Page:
Louisiana’s biggest city is facing most extensive US outage since February, no word on when lights will come on.
Storm Ida hit the US states of New York and New Jersey on Wednesday, moving northeast, bringing heavy rain and warnings of flying debris injuries as authorities rushed to close airports and declare a state of emergency.
Ida slammed into the southern state of Louisiana on Sunday, bringing severe flooding and tornadoes as it blazed a trail of destruction north and east.
New York State Governor Kathy Hochul declared a state of emergency as the remnants of the storm caused massive flooding in New York City, the US’s financial and cultural capital, leaving the boroughs of Brooklyn and Queens inundated.
“Take shelter NOW. Flying debris will be dangerous to those caught without shelter. Move to a lower floor and stay away from windows,” tweeted New York City’s emergency notification body.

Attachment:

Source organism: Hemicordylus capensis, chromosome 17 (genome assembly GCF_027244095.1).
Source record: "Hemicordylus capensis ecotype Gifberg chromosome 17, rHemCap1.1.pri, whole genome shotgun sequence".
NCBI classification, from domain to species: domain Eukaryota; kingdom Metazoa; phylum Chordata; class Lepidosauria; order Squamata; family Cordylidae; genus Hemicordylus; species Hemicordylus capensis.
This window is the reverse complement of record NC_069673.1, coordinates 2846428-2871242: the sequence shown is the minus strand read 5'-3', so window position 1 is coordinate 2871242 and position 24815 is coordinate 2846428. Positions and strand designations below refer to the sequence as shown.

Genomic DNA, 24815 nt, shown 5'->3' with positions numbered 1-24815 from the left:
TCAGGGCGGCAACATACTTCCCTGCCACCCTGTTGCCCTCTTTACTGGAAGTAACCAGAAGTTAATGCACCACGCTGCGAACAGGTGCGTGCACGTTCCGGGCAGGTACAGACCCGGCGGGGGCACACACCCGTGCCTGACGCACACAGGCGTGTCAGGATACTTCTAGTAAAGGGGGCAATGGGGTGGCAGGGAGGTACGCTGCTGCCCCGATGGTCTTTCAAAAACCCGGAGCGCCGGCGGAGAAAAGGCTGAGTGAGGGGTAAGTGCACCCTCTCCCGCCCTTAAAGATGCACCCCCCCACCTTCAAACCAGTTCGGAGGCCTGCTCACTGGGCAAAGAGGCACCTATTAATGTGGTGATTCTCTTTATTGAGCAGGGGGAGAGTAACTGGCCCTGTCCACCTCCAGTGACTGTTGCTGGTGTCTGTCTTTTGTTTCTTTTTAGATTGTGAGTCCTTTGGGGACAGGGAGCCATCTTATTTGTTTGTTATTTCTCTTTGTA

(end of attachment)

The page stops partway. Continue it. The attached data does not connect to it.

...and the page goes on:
Hundreds of flights have been cancelled at nearby Newark, LaGuardia and JFK airports and flooding has closed major roads across boroughs of the metropolis, including Manhattan, The Bronx and Queens.
The city earlier issued a rare flash flood emergency warning, urging residents to move to higher ground.
“Significant and life-threatening flash flooding is likely from the Mid-Atlantic into southern New England,” the National Weather Service said in a bulletin, adding three to eight inches of rain could drench the region through Thursday.
In Annapolis, 50km (30 miles) from the US capital, a tornado ripped up trees and toppled electricity poles.
Flooding elsewhere in Maryland killed a 19-year-old man and left another person missing after a building was inundated on Wednesday, bringing the death toll from Ida to seven.